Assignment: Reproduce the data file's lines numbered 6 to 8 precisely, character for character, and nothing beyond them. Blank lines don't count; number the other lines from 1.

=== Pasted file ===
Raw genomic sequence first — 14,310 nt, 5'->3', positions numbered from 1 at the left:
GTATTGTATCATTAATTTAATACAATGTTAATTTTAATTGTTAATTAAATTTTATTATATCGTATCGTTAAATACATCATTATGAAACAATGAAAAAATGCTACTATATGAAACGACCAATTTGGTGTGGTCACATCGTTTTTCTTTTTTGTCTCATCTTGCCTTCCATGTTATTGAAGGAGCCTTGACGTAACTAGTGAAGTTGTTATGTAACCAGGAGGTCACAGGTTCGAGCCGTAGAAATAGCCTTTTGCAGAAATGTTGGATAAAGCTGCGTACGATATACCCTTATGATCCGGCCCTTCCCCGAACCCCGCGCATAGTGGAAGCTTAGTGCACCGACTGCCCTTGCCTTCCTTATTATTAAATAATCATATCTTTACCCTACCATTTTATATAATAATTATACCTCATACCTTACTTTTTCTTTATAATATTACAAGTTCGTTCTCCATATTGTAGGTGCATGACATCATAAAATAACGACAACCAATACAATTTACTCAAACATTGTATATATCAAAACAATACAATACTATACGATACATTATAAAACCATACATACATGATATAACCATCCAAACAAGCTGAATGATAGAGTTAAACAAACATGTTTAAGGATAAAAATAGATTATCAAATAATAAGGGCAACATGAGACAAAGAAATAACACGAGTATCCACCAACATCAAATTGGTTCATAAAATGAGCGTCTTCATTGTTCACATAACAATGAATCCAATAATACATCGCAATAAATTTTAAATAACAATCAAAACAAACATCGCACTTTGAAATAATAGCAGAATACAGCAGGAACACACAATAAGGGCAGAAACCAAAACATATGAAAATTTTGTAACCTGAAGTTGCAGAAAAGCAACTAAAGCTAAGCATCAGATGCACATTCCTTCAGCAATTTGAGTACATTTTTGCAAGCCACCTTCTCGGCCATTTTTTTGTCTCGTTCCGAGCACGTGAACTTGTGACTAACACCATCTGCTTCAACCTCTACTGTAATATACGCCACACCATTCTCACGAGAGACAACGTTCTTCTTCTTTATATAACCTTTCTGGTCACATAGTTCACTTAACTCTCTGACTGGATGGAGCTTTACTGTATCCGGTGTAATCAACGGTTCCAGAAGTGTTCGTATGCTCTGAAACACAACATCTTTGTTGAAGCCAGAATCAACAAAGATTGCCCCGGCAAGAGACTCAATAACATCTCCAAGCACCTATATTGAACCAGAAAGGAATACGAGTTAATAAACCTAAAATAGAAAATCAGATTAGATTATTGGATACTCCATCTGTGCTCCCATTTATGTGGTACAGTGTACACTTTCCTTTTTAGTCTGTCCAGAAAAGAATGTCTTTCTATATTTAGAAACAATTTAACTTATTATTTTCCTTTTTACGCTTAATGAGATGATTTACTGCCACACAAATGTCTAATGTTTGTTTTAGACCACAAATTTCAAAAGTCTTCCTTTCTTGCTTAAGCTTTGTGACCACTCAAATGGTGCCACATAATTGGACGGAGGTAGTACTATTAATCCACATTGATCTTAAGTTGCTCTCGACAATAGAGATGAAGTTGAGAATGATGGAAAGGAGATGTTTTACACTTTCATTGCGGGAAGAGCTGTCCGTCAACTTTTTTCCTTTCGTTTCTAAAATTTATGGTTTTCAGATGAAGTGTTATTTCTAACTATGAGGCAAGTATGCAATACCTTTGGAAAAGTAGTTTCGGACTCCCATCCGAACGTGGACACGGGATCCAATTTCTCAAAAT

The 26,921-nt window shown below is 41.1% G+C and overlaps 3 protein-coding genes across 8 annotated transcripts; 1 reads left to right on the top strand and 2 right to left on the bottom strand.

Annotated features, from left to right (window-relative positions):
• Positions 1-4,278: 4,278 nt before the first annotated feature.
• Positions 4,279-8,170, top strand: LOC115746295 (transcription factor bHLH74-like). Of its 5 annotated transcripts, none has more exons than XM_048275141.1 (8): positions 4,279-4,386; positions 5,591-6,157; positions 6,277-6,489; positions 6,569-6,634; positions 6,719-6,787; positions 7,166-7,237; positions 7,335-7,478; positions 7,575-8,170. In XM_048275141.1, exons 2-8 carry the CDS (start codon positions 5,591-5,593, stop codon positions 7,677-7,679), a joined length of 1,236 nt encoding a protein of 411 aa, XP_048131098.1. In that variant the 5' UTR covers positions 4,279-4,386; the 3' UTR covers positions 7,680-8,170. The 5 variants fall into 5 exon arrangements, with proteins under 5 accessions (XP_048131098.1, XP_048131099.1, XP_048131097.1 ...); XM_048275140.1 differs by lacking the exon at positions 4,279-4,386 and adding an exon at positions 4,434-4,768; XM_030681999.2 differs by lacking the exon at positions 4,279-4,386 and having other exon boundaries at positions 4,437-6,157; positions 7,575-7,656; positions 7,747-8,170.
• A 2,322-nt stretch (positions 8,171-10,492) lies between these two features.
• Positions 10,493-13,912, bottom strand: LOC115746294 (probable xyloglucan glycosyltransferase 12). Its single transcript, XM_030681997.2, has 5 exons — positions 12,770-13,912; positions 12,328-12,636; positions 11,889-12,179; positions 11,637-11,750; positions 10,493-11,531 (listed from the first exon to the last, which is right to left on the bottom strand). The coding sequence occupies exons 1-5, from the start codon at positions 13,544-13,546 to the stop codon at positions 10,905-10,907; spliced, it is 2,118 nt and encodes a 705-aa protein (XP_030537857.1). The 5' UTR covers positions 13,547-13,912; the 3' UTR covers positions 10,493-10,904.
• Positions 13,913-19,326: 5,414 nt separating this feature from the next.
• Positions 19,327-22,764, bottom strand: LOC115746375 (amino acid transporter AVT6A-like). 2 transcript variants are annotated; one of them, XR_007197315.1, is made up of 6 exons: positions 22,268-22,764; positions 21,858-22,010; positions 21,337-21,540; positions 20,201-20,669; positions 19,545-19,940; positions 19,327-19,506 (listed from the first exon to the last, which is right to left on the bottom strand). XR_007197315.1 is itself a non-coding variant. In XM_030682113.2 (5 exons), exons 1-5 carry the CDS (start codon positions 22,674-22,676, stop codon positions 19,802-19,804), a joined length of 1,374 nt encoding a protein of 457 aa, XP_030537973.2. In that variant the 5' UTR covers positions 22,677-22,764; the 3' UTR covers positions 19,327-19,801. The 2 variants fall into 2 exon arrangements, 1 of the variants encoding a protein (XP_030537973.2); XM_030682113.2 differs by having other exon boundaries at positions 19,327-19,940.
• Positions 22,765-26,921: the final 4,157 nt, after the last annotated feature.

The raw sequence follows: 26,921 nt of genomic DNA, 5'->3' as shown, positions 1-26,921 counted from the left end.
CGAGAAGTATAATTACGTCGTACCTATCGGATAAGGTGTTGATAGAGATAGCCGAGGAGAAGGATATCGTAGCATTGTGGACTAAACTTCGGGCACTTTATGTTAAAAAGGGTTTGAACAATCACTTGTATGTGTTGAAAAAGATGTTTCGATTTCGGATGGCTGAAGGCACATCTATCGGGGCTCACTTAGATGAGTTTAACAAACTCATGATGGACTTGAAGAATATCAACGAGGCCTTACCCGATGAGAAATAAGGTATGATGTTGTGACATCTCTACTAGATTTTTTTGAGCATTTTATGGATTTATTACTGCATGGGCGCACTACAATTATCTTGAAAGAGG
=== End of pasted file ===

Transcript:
• Positions 4,279-8,170, top strand: LOC115746295 (transcription factor bHLH74-like). Of its 5 annotated transcripts, none has more exons than XM_048275141.1 (8): positions 4,279-4,386; positions 5,591-6,157; positions 6,277-6,489; positions 6,569-6,634; positions 6,719-6,787; positions 7,166-7,237; positions 7,335-7,478; positions 7,575-8,170. In XM_048275141.1, exons 2-8 carry the CDS (start codon positions 5,591-5,593, stop codon positions 7,677-7,679), a joined length of 1,236 nt encoding a protein of 411 aa, XP_048131098.1. In that variant the 5' UTR covers positions 4,279-4,386; the 3' UTR covers positions 7,680-8,170. The 5 variants fall into 5 exon arrangements, with proteins under 5 accessions (XP_048131098.1, XP_048131099.1, XP_048131097.1 ...); XM_048275140.1 differs by lacking the exon at positions 4,279-4,386 and adding an exon at positions 4,434-4,768; XM_030681999.2 differs by lacking the exon at positions 4,279-4,386 and having other exon boundaries at positions 4,437-6,157; positions 7,575-7,656; positions 7,747-8,170.
• A 2,322-nt stretch (positions 8,171-10,492) lies between these two features.
• Positions 10,493-13,912, bottom strand: LOC115746294 (probable xyloglucan glycosyltransferase 12). Its single transcript, XM_030681997.2, has 5 exons — positions 12,770-13,912; positions 12,328-12,636; positions 11,889-12,179; positions 11,637-11,750; positions 10,493-11,531 (listed from the first exon to the last, which is right to left on the bottom strand). The coding sequence occupies exons 1-5, from the start codon at positions 13,544-13,546 to the stop codon at positions 10,905-10,907; spliced, it is 2,118 nt and encodes a 705-aa protein (XP_030537857.1). The 5' UTR covers positions 13,547-13,912; the 3' UTR covers positions 10,493-10,904.